What is vSphere High Availability (HA) and How It Works

If you want to build a 24/7 IT infrastructure, it is essential to ensure the availability of your virtual machines during the business hours. This article will give you’re an overview of vSphere High Availability (HA).


By Crystal / Updated on February 2, 2023

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What is vSphere High Availability

Virtualization has certainly changed the way many enterprises organize their business. When virtual machines are running, it is essential to ensure the availability of them during the business hours. Therefore, VMware provide the clustering feature to ensure high availability.

VMware vSphere High Availability (HA) is a utility included in vSphere suite that provides high availability for virtual machines. It pools the virtual machines and the hosts they reside on into a cluster for monitoring, automatically restart failed virtual machines on alternative host servers to reduce application downtime.


VMware first introduced vSphere HA in Virtual Infrastructure 3 in 2006 and has continued to develop and support the feature. So far vSphere has provided essential failover protection for many enterprises. Next, this article will give you an overview of how vSphere HA works and its specific features.

How vSphere High Availability works

vSphere HA uses a utility called the Fault Domain Manager agent to monitor ESXi host availability and to restart failed VMs. When configuring vSphere HA, you define a group of servers as a HA cluster, and the Fault Domain Manager runs on each host within the cluster.

A single host is automatically elected as the primary host. The primary host communicates with vCenter Server and monitors the state of all protected virtual machines and of the secondary hosts.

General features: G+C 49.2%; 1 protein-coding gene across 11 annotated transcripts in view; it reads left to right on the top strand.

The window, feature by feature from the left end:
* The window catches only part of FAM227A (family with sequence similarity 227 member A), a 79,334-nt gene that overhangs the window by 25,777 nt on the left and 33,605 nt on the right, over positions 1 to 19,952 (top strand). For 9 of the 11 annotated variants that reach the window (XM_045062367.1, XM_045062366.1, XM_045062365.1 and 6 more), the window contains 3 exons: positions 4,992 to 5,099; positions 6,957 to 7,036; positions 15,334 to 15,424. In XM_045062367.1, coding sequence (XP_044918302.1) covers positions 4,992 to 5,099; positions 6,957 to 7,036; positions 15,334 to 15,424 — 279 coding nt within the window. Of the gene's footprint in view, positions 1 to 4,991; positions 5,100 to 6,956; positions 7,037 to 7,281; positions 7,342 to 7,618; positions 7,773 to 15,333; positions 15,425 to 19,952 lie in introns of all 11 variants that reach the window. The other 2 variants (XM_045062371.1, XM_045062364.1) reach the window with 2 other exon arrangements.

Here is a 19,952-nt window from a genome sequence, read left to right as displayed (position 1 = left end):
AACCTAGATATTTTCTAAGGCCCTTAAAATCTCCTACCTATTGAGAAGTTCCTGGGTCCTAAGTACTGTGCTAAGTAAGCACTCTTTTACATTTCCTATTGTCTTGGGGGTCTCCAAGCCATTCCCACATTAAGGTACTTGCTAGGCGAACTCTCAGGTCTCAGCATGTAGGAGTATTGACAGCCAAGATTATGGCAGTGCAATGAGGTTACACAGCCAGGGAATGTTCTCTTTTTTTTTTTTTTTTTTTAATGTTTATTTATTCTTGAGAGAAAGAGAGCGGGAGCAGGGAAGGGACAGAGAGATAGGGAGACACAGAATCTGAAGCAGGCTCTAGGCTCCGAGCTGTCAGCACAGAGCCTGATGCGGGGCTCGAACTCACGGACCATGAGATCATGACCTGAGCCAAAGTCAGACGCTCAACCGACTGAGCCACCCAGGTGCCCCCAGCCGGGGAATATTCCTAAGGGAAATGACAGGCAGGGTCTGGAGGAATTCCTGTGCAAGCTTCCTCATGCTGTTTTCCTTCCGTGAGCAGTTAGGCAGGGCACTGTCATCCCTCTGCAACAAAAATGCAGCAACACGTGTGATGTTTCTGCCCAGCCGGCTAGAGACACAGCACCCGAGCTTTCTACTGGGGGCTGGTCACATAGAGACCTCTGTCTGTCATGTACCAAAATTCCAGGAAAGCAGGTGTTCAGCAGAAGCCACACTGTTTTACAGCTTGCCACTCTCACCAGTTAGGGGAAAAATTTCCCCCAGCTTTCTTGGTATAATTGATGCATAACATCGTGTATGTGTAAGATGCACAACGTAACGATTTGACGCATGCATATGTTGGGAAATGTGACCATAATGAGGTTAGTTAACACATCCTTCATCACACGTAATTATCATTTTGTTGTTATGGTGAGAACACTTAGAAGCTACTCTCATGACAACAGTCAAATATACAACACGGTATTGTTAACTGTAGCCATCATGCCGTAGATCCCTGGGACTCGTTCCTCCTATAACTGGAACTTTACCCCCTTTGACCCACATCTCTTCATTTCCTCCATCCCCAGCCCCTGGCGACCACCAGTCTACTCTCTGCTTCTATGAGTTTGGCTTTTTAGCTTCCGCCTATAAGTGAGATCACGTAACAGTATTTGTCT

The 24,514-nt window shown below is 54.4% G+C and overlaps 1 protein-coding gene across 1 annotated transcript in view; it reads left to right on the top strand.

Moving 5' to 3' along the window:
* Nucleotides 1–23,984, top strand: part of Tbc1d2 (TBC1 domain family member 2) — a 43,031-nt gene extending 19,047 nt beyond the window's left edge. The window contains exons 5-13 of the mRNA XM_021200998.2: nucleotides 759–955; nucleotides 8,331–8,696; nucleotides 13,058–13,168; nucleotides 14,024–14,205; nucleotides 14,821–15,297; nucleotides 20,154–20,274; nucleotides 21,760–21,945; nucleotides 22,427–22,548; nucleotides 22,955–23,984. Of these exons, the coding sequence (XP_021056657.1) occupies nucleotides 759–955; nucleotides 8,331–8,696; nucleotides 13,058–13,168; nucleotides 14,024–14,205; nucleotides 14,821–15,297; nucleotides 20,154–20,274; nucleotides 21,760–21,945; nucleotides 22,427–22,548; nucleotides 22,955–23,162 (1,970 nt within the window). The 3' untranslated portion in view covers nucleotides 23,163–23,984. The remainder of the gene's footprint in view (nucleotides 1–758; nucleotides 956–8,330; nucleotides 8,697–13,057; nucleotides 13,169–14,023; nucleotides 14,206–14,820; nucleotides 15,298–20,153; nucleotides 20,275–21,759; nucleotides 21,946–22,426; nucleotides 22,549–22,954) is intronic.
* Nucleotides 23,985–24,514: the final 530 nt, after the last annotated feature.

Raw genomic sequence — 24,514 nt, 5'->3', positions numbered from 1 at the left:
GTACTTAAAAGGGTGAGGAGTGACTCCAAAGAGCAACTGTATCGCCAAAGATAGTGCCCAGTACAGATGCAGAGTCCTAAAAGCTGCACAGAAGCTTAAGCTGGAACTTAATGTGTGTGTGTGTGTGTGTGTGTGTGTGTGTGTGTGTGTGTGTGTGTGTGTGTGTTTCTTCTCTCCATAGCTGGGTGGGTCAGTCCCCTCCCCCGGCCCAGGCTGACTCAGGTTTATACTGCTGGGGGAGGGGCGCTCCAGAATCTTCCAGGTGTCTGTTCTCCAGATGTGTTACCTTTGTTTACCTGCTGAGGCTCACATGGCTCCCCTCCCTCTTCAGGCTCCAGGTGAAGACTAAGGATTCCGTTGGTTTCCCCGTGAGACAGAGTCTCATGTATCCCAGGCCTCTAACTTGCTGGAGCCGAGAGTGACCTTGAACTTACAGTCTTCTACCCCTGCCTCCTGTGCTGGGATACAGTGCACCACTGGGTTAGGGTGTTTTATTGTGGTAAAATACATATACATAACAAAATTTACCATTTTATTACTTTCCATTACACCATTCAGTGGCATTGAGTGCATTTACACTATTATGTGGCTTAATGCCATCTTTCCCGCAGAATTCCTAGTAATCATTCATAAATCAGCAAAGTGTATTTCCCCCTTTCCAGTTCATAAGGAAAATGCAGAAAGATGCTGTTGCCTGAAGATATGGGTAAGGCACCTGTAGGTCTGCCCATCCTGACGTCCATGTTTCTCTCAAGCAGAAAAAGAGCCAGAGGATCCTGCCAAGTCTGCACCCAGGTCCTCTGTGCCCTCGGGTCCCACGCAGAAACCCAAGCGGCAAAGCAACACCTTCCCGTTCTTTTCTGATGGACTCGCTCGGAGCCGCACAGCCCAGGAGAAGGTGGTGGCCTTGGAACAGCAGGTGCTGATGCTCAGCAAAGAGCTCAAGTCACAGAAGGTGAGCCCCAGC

Failover cluster

Different types of host failures are possible, and the primary host uses network and datastore heartbeating, a periodic message that indicates the host is running status, to determine the type of failure. After that, the primary host must distinguish between a failed host and one that is in a network partition or that has become network isolated, and appropriately deal with the failure.

In the case of a VM failure in which the host server continues to run, vSphere HA restarts the VM on the original host. If an entire host fails, the utility restarts all affected VMs on other hosts in the cluster.

VMware vSphere High Availability features

VMware vSphere High Availability mostly handle the following 3 scenarios:

  • ESXi host monitoring: if an ESXi host fails, VMs that were running on that host are automatically restarted on other ESXi hosts.
  • Guest OS monitoring: if the VM Monitoring option is enabled and the VM stops sending heartbeats, the guest OS is reset. The VM stays on the same ESXi host.
  • Application monitoring: the agent on an ESXi host can monitor heartbeats of applications running inside a VM. If an application fails, the VM is restarted, but it stays on the same host. This type of monitoring requires a third-party application monitoring agent and VMware Tools.

Create vSphere backup to protect critical VMs from accidental loss

vSphere High Availability can recover the business running on virtual machines in time to reduce downtime. However, even the perfect cluster configuration cannot completely prevent unexpected data loss. With vSphere 6.5 become the last release that includes vSphere Data Protection, VMware has decided to exit the data protection market and focus its investments on VMware vSphere Storage APIs.